Despite or perhaps because of its requirement for tight tolerances, the lockback has a substantial lineage.
According to Bill Claussen, co-author of Sheffield Exhibition Knives, the lockback has been around in various forms since 15th-century Spain. Other European cutlers—including the French, Italians and English—have produced lockback variants during the past 500 years or so.
The Buck 110: A Gamechanger
In the modern era, Claussen cites the Buck 110, which hit the market in 1964, as an industry icon.
“It changed the face of modern pocketknives,” he commented. “Although lockbacks had been introduced to the U.S. for more than 200 years, they were not made affordable and convenient in mass production until Al Buck introduced his knife. This knife was quickly adopted by sportsmen, tradesmen, truckers and other workmen as an ideal, all-around, heavy-duty work knife. Vintage 110s are hard to find today, and one in mint condition will cost a small fortune if you can find one.”
Chairman of the board at Buck Knives, Cutlery Hall-Of-Famer Chuck Buck recognizes the pivotal role the 110 has played in modern lockback development, and acknowledges the challenges that surrounded the original premise of a practical production lockback.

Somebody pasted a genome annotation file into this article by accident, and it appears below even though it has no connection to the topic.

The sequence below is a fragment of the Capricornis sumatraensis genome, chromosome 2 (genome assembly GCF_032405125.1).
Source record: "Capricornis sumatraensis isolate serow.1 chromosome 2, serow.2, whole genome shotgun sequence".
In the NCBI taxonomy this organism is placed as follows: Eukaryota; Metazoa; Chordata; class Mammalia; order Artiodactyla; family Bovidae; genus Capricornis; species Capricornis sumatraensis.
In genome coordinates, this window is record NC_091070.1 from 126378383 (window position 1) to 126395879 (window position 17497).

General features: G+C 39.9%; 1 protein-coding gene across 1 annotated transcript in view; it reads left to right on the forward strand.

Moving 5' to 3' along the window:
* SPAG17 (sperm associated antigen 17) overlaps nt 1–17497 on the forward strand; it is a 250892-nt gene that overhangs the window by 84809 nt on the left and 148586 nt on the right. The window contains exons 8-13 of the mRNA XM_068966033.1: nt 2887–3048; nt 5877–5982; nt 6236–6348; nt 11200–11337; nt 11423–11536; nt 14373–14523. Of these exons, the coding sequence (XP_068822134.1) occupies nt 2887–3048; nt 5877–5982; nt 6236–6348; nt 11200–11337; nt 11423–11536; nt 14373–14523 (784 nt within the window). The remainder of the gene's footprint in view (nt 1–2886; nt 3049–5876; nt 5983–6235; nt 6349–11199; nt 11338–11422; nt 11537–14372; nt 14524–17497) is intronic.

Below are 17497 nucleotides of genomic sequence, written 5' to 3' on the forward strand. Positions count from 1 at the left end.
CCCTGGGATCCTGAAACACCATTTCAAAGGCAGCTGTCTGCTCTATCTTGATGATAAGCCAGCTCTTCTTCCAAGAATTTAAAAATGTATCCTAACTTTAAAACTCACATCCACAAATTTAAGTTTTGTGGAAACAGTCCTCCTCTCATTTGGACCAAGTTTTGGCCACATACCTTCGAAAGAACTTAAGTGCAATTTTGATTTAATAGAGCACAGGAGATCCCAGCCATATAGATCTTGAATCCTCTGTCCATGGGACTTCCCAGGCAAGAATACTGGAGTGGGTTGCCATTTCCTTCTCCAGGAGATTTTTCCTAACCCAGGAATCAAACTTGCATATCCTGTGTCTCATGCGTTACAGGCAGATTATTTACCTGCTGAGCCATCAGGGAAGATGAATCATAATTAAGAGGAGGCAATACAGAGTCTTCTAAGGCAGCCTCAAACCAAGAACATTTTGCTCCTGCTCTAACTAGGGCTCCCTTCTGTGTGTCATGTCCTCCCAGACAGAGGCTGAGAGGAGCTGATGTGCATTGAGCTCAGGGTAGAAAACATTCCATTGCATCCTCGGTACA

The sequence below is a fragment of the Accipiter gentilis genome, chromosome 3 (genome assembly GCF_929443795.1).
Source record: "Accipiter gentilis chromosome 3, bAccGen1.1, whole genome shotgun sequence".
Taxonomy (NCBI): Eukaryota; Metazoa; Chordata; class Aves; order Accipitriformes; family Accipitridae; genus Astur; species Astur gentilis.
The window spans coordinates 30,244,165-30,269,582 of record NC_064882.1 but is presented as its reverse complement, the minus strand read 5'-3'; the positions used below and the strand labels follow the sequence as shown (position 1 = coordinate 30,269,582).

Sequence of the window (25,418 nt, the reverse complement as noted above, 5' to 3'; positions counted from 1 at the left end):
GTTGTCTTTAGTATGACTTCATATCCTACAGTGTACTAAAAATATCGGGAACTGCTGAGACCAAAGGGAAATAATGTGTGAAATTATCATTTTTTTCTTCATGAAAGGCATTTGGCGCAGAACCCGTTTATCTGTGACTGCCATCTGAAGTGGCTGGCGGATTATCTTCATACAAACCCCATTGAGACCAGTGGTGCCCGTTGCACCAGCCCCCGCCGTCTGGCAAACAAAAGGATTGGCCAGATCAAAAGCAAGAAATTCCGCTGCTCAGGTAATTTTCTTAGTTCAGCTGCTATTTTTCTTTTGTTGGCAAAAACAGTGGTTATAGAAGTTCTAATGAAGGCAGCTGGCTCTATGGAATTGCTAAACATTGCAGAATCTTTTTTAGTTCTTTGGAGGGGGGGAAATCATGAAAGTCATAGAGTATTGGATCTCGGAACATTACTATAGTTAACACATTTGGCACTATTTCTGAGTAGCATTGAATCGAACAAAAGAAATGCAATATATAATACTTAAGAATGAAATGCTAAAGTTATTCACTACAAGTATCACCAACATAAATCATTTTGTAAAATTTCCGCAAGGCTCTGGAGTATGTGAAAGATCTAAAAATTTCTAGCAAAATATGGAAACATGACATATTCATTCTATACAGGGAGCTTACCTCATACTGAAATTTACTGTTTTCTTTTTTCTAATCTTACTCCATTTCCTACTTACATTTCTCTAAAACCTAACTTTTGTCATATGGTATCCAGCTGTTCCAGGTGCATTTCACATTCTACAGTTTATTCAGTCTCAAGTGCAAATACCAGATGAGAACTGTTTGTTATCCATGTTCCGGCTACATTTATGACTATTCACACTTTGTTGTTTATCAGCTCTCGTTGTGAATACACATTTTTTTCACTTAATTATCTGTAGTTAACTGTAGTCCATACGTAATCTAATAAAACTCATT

“The lockback actually is a bar that goes across the back of the blade with the spring under it, and when you push down on the bar it rocks on a stainless rivet,” he said. “So, that was always hard to get exact because you did not want it to be loose and it needed to fit perfectly.
“You need to do fine blanking of the blades to achieve that and for years components had been machined, but with fine blanking you can get that done. We worked with the design for quite a few months, and it was all new to us. That was in 1963. The first knives on the market totaled about 250 in 1964, and then in 1965 we ended up making about 10,000 of them. It just grew from there. The 110 continues to be one of our most popular knives, and we are producing them now at a rate of over 1,000 per day. We have a whole crew that just makes the 110 folding hunter. To Buck, it has been something that has sold every year, and it just keeps getting better.”
Over the years, there have been a few tweaks to the lockback design of the Buck 110. For example, during the 1970s it was discovered users were placing a great deal of pressure on the blade, and the brass rivet in the mechanism itself was shearing. The brass rivet was replaced with a stainless steel component, and the 110 continues to sell well around the world.
From large retailers to mom-and-pop hardware stores, from Main Street to Moscow, the Buck 110 is a knife user’s mainstay.
It’s Human Nature
Claussen asserts another aspect of the popularity of folding knives and of lockbacks in particular has to do with human nature.
“It’s their mystique,” he related. “People seem to have a fascination for complicated things, plain and simple. Th is is generally true in life and very specifically in the collecting field. Watches, clocks and other collectibles are favored because of their complication. The general rule, with all things being equal, is that the more complications, the more desirability, hence greater value. To have a locking feature with a knife definitely adds mystique, aura and increased value.”
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